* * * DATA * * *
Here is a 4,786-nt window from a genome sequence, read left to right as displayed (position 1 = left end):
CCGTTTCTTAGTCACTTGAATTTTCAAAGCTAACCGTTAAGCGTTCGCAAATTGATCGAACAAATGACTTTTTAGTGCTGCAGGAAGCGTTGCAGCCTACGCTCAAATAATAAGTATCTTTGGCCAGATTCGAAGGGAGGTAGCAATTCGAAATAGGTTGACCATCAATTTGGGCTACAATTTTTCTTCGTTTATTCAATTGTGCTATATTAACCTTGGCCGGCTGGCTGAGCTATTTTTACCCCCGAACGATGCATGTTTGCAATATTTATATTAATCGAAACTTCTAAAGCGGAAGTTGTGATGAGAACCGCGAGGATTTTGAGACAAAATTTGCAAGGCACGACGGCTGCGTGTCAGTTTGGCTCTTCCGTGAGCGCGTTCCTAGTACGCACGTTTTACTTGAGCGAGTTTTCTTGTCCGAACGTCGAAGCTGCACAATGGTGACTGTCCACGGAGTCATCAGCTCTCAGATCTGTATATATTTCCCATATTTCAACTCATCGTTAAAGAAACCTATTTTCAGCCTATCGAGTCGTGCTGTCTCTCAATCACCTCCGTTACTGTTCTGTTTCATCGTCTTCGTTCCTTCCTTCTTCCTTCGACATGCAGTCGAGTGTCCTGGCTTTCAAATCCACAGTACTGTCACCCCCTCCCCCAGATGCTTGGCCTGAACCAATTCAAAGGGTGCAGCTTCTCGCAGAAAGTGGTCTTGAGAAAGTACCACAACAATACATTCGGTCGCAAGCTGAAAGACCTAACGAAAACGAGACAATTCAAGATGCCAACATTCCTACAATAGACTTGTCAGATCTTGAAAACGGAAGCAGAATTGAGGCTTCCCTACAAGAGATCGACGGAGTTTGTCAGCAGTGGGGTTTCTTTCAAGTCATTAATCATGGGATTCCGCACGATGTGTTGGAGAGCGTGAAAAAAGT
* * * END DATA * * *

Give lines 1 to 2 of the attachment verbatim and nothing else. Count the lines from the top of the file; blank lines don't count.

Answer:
Here is a 4,786-nt window from a genome sequence, read left to right as displayed (position 1 = left end):
CCGTTTCTTAGTCACTTGAATTTTCAAAGCTAACCGTTAAGCGTTCGCAAATTGATCGAACAAATGACTTTTTAGTGCTGCAGGAAGCGTTGCAGCCTACGCTCAAATAATAAGTATCTTTGGCCAGATTCGAAGGGAGGTAGCAATTCGAAATAGGTTGACCATCAATTTGGGCTACAATTTTTCTTCGTTTATTCAATTGTGCTATATTAACCTTGGCCGGCTGGCTGAGCTATTTTTACCCCCGAACGATGCATGTTTGCAATATTTATATTAATCGAAACTTCTAAAGCGGAAGTTGTGATGAGAACCGCGAGGATTTTGAGACAAAATTTGCAAGGCACGACGGCTGCGTGTCAGTTTGGCTCTTCCGTGAGCGCGTTCCTAGTACGCACGTTTTACTTGAGCGAGTTTTCTTGTCCGAACGTCGAAGCTGCACAATGGTGACTGTCCACGGAGTCATCAGCTCTCAGATCTGTATATATTTCCCATATTTCAACTCATCGTTAAAGAAACCTATTTTCAGCCTATCGAGTCGTGCTGTCTCTCAATCACCTCCGTTACTGTTCTGTTTCATCGTCTTCGTTCCTTCCTTCTTCCTTCGACATGCAGTCGAGTGTCCTGGCTTTCAAATCCACAGTACTGTCACCCCCTCCCCCAGATGCTTGGCCTGAACCAATTCAAAGGGTGCAGCTTCTCGCAGAAAGTGGTCTTGAGAAAGTACCACAACAATACATTCGGTCGCAAGCTGAAAGACCTAACGAAAACGAGACAATTCAAGATGCCAACATTCCTACAATAGACTTGTCAGATCTTGAAAACGGAAGCAGAATTGAGGCTTCCCTACAAGAGATCGACGGAGTTTGTCAGCAGTGGGGTTTCTTTCAAGTCATTAATCATGGGATTCCGCACGATGTGTTGGAGAGCGTGAAAAAAGT